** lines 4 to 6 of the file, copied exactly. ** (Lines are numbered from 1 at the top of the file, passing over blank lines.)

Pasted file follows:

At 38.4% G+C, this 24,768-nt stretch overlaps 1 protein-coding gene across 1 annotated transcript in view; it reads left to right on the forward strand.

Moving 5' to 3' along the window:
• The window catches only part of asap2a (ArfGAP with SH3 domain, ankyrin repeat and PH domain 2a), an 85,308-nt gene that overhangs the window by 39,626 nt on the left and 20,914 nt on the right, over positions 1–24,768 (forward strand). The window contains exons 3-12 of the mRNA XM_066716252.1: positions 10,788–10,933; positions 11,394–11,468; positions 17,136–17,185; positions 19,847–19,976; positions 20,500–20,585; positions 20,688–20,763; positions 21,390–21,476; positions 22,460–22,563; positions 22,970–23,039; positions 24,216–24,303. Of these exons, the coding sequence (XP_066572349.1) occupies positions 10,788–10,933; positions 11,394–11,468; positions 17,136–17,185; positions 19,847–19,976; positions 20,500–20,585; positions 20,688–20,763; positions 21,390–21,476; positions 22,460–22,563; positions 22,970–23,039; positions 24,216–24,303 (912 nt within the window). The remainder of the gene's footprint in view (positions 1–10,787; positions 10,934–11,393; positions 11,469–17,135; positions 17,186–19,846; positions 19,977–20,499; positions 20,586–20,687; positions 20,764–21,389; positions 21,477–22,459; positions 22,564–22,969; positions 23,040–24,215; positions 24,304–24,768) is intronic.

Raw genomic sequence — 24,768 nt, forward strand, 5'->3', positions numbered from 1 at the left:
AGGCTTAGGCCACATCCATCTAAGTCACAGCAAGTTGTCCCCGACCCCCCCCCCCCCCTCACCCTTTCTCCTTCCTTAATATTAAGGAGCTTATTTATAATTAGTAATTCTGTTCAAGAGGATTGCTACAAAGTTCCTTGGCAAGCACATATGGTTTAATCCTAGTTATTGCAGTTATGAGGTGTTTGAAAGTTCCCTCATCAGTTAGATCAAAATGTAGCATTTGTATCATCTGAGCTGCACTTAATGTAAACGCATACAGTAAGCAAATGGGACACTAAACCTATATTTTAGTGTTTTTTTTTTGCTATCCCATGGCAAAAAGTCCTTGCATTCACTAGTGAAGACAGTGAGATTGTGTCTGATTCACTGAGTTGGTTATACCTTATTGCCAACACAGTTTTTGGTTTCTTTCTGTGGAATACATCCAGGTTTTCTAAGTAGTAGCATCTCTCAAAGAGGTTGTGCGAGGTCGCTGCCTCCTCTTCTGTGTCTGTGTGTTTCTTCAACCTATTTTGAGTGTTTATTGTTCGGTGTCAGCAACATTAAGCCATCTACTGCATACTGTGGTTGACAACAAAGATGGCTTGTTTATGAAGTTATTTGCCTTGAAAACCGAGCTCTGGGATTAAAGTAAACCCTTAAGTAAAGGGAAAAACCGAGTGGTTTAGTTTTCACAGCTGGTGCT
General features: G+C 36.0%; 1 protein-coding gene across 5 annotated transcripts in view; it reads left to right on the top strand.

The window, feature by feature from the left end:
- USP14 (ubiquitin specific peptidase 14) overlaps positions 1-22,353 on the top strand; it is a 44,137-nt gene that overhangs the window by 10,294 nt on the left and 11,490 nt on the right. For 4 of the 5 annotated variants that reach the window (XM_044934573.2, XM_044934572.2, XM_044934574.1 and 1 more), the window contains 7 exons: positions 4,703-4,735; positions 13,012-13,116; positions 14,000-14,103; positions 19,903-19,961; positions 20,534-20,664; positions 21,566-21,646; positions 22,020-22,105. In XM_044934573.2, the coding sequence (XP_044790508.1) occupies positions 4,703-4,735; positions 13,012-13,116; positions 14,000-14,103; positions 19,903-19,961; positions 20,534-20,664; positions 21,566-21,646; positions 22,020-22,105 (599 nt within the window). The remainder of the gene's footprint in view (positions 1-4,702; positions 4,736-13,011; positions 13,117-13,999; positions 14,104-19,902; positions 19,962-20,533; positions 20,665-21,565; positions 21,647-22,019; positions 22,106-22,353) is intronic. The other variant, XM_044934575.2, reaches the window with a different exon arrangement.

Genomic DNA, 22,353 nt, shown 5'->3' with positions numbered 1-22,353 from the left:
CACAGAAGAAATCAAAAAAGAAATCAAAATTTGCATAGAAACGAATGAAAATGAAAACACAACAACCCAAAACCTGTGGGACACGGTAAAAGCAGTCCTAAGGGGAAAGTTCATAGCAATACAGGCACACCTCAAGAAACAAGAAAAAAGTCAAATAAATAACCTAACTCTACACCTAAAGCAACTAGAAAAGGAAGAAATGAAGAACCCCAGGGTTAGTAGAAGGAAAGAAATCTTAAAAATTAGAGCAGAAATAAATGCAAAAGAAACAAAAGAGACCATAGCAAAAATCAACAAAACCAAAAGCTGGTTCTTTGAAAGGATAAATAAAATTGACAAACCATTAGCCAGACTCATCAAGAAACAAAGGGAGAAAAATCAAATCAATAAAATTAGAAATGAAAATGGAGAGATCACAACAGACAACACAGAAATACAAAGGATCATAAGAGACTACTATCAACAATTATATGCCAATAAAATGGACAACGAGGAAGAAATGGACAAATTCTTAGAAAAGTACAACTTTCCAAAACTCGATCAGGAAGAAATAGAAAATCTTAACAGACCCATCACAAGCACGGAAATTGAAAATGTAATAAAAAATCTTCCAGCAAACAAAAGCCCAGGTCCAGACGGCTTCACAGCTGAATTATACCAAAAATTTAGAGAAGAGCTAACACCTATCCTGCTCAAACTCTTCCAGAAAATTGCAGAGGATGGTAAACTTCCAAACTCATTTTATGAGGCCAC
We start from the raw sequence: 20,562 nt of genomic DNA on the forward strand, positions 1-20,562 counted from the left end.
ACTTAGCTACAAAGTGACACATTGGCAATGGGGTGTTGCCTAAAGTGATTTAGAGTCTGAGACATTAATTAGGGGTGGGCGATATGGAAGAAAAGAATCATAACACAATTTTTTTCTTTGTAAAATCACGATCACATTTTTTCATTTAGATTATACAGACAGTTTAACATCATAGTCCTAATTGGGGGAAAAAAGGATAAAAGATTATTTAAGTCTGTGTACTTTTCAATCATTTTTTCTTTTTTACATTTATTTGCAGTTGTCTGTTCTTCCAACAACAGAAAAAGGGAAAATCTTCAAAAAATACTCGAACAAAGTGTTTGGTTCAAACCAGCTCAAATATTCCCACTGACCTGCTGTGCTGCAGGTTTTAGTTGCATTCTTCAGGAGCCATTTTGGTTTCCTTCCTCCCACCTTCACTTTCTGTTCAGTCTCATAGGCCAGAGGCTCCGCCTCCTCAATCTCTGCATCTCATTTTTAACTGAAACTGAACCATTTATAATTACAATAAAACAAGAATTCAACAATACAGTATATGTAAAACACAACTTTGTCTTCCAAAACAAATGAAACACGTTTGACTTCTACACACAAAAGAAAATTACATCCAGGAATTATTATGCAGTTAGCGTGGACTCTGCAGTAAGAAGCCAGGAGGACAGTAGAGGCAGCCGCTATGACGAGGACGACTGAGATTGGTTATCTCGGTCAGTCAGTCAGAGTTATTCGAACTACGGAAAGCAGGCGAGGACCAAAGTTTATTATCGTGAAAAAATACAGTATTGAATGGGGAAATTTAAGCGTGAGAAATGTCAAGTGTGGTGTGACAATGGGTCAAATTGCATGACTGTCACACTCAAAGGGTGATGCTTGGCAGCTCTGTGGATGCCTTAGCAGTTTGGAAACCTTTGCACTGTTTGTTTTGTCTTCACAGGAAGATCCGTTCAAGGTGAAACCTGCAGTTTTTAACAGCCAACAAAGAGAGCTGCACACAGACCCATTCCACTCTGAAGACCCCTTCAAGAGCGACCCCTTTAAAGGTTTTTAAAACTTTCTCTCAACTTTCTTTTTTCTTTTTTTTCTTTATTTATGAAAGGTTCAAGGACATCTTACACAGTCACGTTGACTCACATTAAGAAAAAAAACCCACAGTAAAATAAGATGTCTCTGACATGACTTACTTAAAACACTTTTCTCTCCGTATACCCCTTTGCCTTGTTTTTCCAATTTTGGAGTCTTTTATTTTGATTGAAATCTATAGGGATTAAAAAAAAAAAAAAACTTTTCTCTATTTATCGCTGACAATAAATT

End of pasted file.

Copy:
Raw genomic sequence — 24,768 nt, forward strand, 5'->3', positions numbered from 1 at the left:
AGGCTTAGGCCACATCCATCTAAGTCACAGCAAGTTGTCCCCGACCCCCCCCCCCCCCTCACCCTTTCTCCTTCCTTAATATTAAGGAGCTTATTTATAATTAGTAATTCTGTTCAAGAGGATTGCTACAAAGTTCCTTGGCAAGCACATATGGTTTAATCCTAGTTATTGCAGTTATGAGGTGTTTGAAAGTTCCCTCATCAGTTAGATCAAAATGTAGCATTTGTATCATCTGAGCTGCACTTAATGTAAACGCATACAGTAAGCAAATGGGACACTAAACCTATATTTTAGTGTTTTTTTTTTGCTATCCCATGGCAAAAAGTCCTTGCATTCACTAGTGAAGACAGTGAGATTGTGTCTGATTCACTGAGTTGGTTATACCTTATTGCCAACACAGTTTTTGGTTTCTTTCTGTGGAATACATCCAGGTTTTCTAAGTAGTAGCATCTCTCAAAGAGGTTGTGCGAGGTCGCTGCCTCCTCTTCTGTGTCTGTGTGTTTCTTCAACCTATTTTGAGTGTTTATTGTTCGGTGTCAGCAACATTAAGCCATCTACTGCATACTGTGGTTGACAACAAAGATGGCTTGTTTATGAAGTTATTTGCCTTGAAAACCGAGCTCTGGGATTAAAGTAAACCCTTAAGTAAAGGGAAAAACCGAGTGGTTTAGTTTTCACAGCTGGTGCT
General features: G+C 36.0%; 1 protein-coding gene across 5 annotated transcripts in view; it reads left to right on the top strand.